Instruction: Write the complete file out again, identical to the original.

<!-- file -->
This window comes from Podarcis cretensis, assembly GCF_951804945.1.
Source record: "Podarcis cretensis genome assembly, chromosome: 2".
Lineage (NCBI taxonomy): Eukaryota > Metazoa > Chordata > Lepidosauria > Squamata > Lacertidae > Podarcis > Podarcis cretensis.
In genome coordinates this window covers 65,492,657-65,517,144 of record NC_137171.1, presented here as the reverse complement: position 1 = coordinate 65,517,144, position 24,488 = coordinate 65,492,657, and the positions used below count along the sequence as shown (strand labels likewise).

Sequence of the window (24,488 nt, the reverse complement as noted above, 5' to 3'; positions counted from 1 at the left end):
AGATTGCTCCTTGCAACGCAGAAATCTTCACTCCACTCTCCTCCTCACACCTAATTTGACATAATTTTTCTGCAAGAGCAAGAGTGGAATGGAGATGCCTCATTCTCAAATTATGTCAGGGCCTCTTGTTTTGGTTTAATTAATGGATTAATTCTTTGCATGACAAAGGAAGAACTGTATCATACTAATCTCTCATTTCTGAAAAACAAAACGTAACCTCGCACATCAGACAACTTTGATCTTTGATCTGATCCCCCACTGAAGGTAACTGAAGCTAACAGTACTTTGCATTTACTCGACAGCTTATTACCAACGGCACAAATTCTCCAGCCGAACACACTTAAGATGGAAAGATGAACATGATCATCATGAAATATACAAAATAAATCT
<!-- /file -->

This window comes from Podarcis cretensis, assembly GCF_951804945.1.
Source record: "Podarcis cretensis genome assembly, chromosome: 2".
Lineage (NCBI taxonomy): Eukaryota > Metazoa > Chordata > Lepidosauria > Squamata > Lacertidae > Podarcis > Podarcis cretensis.
In genome coordinates this window covers 65,492,657-65,517,144 of record NC_137171.1, presented here as the reverse complement: position 1 = coordinate 65,517,144, position 24,488 = coordinate 65,492,657, and the positions used below count along the sequence as shown (strand labels likewise).

Sequence of the window (24,488 nt, the reverse complement as noted above, 5' to 3'; positions counted from 1 at the left end):
AGATTGCTCCTTGCAACGCAGAAATCTTCACTCCACTCTCCTCCTCACACCTAATTTGACATAATTTTTCTGCAAGAGCAAGAGTGGAATGGAGATGCCTCATTCTCAAATTATGTCAGGGCCTCTTGTTTTGGTTTAATTAATGGATTAATTCTTTGCATGACAAAGGAAGAACTGTATCATACTAATCTCTCATTTCTGAAAAACAAAACGTAACCTCGCACATCAGACAACTTTGATCTTTGATCTGATCCCCCACTGAAGGTAACTGAAGCTAACAGTACTTTGCATTTACTCGACAGCTTATTACCAACGGCACAAATTCTCCAGCCGAACACACTTAAGATGGAAAGATGAACATGATCATCATGAAATATACAAAATAAATCT